As mentioned a few days ago I've just escaped the clutches of our telco monopolist - successfully I should say. Here are my experiences with the Telstra Elimination Project.
Until recently I had a Telstra-provisioned phone line, mainly so that I could have Internode's SOHO dsl1 service (static IP address, 512/128kbit, 25Gb traffic/month). With my telefone habits being as close to nonexistent and eclectic as they are, I rarely used the phone. But even then Telstra's rates are so ridiculous that I used Teleone as long-distance dial-an-override provider. That cost me $27 for Telstra (just monthly line rental, greedy fucks), $64 for Internode and just the call charges for Teleone, usually between $8 and $20 a month. Total fixed monthly: $91.
After Telstra annoyed me no end with their CDMA shutdown earlier this year I started looking for alternatives - and found Internode's naked dsl services, which would, however, require some voice-over-IP hardware. Internode's naked dsl is somewhat of a pilot-project, just past the "early adopters only" stage but then I'm quite happy with the knowhow and attitude at 'node. Anyway, I was interested in trying out VOIP and with my minimal phone use even something sub-perfect would likely do fine.
So I started hunting suitable cheap VOIP hardware, because I certainly wanted something standalone that interfaces between the net and my existing cordless POTS phones.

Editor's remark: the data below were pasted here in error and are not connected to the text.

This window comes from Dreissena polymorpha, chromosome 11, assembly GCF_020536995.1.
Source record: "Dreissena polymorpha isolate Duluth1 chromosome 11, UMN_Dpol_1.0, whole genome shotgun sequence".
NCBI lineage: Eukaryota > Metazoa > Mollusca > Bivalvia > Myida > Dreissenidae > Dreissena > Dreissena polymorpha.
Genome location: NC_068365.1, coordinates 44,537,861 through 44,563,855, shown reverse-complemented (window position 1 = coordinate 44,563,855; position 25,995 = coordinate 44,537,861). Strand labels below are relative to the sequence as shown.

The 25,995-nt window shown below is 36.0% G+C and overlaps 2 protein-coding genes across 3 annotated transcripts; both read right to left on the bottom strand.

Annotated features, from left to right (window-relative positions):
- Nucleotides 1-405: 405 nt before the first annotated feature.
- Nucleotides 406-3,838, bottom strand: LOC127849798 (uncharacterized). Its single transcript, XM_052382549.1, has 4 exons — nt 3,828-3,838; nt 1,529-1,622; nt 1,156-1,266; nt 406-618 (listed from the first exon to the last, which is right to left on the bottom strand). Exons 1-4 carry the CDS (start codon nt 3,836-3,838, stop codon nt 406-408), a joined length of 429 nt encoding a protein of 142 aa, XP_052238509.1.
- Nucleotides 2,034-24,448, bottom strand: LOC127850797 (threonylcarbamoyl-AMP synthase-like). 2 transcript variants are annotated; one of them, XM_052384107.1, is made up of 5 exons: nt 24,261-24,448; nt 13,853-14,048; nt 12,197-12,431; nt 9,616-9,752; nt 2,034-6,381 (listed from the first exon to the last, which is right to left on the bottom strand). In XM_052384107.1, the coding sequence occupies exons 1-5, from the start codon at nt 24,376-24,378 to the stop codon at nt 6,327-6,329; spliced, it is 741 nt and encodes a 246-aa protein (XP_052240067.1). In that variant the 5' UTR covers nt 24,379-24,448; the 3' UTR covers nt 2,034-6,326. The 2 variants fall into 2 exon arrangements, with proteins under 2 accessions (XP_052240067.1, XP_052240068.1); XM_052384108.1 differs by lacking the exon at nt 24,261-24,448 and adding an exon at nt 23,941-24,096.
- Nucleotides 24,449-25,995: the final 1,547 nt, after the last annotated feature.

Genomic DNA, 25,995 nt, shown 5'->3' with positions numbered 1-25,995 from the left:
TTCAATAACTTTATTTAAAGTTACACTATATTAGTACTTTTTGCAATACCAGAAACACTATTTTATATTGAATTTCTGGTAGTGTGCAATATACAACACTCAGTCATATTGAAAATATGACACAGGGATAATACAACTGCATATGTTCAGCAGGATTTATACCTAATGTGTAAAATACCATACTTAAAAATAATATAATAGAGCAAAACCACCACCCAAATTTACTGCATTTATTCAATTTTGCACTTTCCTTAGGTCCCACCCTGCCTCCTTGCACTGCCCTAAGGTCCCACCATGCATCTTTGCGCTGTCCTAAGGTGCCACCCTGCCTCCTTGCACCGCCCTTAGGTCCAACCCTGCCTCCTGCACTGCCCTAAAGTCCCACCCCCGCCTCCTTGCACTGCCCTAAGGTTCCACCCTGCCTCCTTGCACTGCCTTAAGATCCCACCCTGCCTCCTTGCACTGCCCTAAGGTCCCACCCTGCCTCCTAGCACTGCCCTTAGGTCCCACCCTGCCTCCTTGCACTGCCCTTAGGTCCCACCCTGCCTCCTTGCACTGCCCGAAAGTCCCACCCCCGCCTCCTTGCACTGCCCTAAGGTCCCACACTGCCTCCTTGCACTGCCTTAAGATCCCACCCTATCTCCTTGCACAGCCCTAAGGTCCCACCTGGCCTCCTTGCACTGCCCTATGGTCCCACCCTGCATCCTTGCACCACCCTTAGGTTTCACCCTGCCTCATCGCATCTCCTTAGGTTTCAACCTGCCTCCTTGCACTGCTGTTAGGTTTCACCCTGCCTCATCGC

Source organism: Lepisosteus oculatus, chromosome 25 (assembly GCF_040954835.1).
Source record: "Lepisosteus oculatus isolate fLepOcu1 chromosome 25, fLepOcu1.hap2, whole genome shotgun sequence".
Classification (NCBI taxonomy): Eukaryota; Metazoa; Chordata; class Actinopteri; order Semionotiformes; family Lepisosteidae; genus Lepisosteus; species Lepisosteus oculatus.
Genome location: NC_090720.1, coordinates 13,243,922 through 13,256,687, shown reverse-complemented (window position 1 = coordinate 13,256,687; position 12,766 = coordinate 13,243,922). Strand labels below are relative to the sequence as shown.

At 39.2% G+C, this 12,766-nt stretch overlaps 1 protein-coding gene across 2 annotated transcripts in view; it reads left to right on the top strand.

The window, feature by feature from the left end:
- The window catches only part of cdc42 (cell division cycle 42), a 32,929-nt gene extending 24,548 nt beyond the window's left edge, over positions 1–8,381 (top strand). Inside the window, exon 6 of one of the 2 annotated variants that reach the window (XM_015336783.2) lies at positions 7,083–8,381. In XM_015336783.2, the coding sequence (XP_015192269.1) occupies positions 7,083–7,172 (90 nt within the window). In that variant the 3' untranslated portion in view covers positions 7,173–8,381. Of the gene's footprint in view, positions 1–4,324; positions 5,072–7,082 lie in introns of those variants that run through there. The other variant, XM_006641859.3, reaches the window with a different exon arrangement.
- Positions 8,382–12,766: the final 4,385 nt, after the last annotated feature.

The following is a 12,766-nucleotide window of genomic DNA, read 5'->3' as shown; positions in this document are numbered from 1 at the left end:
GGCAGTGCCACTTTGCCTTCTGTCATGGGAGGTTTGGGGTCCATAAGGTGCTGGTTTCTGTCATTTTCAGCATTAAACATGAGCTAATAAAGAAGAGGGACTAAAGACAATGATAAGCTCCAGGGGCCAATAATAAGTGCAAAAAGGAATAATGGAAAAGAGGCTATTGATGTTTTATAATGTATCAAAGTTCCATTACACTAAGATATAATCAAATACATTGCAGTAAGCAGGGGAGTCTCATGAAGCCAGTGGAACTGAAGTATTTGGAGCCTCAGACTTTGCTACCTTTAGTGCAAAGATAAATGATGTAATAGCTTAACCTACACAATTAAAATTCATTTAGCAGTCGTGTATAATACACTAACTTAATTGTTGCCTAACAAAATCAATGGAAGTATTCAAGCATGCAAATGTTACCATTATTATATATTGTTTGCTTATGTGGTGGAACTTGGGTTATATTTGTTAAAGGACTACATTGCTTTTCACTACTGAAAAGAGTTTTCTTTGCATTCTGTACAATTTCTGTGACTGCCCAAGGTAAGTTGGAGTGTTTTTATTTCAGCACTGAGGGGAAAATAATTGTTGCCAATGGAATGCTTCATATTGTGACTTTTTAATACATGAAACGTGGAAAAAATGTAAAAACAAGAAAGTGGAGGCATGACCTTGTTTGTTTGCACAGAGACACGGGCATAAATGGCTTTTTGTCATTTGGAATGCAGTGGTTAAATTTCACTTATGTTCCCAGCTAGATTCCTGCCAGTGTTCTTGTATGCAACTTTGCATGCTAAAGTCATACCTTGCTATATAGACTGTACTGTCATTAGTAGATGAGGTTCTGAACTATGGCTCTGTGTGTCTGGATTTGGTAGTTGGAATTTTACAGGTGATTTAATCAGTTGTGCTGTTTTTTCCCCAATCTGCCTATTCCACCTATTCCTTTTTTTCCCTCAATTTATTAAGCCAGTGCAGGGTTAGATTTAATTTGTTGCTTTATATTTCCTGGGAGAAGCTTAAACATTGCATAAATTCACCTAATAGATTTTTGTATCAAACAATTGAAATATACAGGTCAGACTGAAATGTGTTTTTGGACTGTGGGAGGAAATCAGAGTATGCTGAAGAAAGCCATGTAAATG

I found a Zyxel Prestige P-2302R for $12, new: it was a rebranded version, "opennetworks" something or other, with a lovely sticker saying "no user-servicable parts inside". Of course I ripped it apart even before trying it out for the first time! (I follow the Make maxime: If you can't open it, you don't own it.) That Zyxel is actually a can-do-it-all router plus firewall plus filter plus two-line POTS-to-VOIP gateway, but I only want the VOIP gateway functionality. Took me about an hour or so with the usual MAX232 cable to convince it to shed its branding. Benefit: the new official firmware has user-customizable pre-ring and hold music and fax functionality etc. etc. It syslogs nicely, and while the webinterface and the Zynos menus are quite ugly, they work. The box's hostname is "plapperer".
Next step was to upgrade my DSL modem: the ancient alcadreck (Alcatel Speedtouch Home-lifted-to-Pro) doesn't understand QoS or ADSL2. I found a Dlink DSL-502T for another $13 or so, used. That modem/router actually runs Linux out of the box (it's a TI AR7/MIPS SoC with a TI ATM implementation), but the Dlink firmware sucks badly. But then OpenWRT runs fine on it, and that's what I did laboriously build and install (OpenWRT Kamikaze was released without support for the AR7s, so one has to suck from the cvs trunk and compile it all locally). That box is called "dusl", and both new boxes immediately got passive heatsinks siliconed onto the main chips: they get nice and warm, and there are reports about reduced reliability when one leaves these frying their brains.
Next step: finding a replacement for the one and only redeeming feature of the alcadreck: a pass-through for static IP addresses (not rfc1483 bridged but the modem doing PPPoA/E and transparently passing the packets inwards). Most recent consumer DSL hardware offers only atrocious-to-horrible "half bridge" modes and similar crutches to people like me who want their one and only IP at the server instead of at the bloody modem, TYVM.